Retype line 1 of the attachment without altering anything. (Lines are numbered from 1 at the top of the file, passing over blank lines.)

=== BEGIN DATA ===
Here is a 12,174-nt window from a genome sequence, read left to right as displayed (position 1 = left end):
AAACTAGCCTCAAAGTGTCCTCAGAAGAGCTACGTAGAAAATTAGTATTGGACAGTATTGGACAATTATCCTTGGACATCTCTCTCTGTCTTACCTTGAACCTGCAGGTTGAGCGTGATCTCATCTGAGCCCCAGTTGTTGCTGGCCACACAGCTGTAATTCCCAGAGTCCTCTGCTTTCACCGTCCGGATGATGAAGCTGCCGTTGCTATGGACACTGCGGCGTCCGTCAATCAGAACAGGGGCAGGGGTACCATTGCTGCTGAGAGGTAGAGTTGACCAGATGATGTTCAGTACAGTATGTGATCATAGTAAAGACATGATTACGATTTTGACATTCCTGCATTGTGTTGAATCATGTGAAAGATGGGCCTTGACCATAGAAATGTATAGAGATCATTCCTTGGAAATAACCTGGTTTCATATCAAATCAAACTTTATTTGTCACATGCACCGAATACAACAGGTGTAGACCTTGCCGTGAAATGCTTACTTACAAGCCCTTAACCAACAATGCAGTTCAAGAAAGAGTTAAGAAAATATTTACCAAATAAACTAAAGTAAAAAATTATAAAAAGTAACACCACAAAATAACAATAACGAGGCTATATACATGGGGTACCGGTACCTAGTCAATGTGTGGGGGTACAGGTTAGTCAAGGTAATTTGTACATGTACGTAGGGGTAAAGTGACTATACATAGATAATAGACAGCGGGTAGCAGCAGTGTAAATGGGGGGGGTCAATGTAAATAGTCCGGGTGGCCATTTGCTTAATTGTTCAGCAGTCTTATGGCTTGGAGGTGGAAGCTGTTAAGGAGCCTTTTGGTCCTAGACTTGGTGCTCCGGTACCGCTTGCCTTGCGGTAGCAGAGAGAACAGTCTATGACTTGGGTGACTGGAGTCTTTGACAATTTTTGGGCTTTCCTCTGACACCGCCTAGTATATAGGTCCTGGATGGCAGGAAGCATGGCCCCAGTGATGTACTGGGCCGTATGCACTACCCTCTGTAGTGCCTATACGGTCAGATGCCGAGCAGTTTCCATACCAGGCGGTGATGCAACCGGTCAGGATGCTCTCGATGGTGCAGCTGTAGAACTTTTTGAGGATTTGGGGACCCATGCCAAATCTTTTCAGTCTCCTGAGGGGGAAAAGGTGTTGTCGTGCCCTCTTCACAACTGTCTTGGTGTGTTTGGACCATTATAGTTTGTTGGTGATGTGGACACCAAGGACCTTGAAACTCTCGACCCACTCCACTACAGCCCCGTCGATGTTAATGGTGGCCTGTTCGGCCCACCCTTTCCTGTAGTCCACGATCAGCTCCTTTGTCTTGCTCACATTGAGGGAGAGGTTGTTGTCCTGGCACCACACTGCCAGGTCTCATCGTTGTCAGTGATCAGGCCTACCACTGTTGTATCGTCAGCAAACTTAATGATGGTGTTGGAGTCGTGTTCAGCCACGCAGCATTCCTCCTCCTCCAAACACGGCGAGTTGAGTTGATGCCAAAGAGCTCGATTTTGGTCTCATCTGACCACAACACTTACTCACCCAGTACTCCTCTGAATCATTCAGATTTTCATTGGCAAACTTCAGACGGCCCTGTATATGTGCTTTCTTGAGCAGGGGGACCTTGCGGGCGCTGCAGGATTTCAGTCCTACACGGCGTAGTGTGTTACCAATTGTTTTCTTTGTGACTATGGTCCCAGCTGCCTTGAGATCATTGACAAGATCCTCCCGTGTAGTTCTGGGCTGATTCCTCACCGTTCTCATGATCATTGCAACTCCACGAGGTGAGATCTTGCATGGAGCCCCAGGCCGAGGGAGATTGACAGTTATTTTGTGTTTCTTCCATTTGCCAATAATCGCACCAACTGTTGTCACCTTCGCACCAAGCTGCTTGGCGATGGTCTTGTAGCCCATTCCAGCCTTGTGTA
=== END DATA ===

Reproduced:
Here is a 12,174-nt window from a genome sequence, read left to right as displayed (position 1 = left end):